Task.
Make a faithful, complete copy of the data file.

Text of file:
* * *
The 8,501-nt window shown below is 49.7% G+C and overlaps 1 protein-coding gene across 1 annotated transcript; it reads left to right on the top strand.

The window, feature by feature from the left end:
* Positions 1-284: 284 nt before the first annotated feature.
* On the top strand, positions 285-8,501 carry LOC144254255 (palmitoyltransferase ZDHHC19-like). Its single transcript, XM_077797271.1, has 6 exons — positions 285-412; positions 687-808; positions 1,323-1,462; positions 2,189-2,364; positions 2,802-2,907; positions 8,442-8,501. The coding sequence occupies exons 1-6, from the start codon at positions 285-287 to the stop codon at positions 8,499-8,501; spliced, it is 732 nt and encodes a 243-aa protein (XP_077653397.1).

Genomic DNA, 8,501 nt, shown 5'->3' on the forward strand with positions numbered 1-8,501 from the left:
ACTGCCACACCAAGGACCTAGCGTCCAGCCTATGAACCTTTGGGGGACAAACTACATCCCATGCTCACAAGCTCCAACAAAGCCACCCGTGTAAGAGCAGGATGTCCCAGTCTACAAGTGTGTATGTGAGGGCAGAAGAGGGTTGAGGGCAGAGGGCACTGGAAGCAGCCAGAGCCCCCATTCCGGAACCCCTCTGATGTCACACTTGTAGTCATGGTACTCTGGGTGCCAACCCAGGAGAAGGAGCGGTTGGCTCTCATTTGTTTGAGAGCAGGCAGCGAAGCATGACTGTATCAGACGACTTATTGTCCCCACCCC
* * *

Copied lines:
The 8,501-nt window shown below is 49.7% G+C and overlaps 1 protein-coding gene across 1 annotated transcript; it reads left to right on the top strand.

The window, feature by feature from the left end:
* Positions 1-284: 284 nt before the first annotated feature.
* On the top strand, positions 285-8,501 carry LOC144254255 (palmitoyltransferase ZDHHC19-like). Its single transcript, XM_077797271.1, has 6 exons — positions 285-412; positions 687-808; positions 1,323-1,462; positions 2,189-2,364; positions 2,802-2,907; positions 8,442-8,501. The coding sequence occupies exons 1-6, from the start codon at positions 285-287 to the stop codon at positions 8,499-8,501; spliced, it is 732 nt and encodes a 243-aa protein (XP_077653397.1).

Genomic DNA, 8,501 nt, shown 5'->3' on the forward strand with positions numbered 1-8,501 from the left:
ACTGCCACACCAAGGACCTAGCGTCCAGCCTATGAACCTTTGGGGGACAAACTACATCCCATGCTCACAAGCTCCAACAAAGCCACCCGTGTAAGAGCAGGATGTCCCAGTCTACAAGTGTGTATGTGAGGGCAGAAGAGGGTTGAGGGCAGAGGGCACTGGAAGCAGCCAGAGCCCCCATTCCGGAACCCCTCTGATGTCACACTTGTAGTCATGGTACTCTGGGTGCCAACCCAGGAGAAGGAGCGGTTGGCTCTCATTTGTTTGAGAGCAGGCAGCGAAGCATGACTGTATCAGACGACTTATTGTCCCCACCCC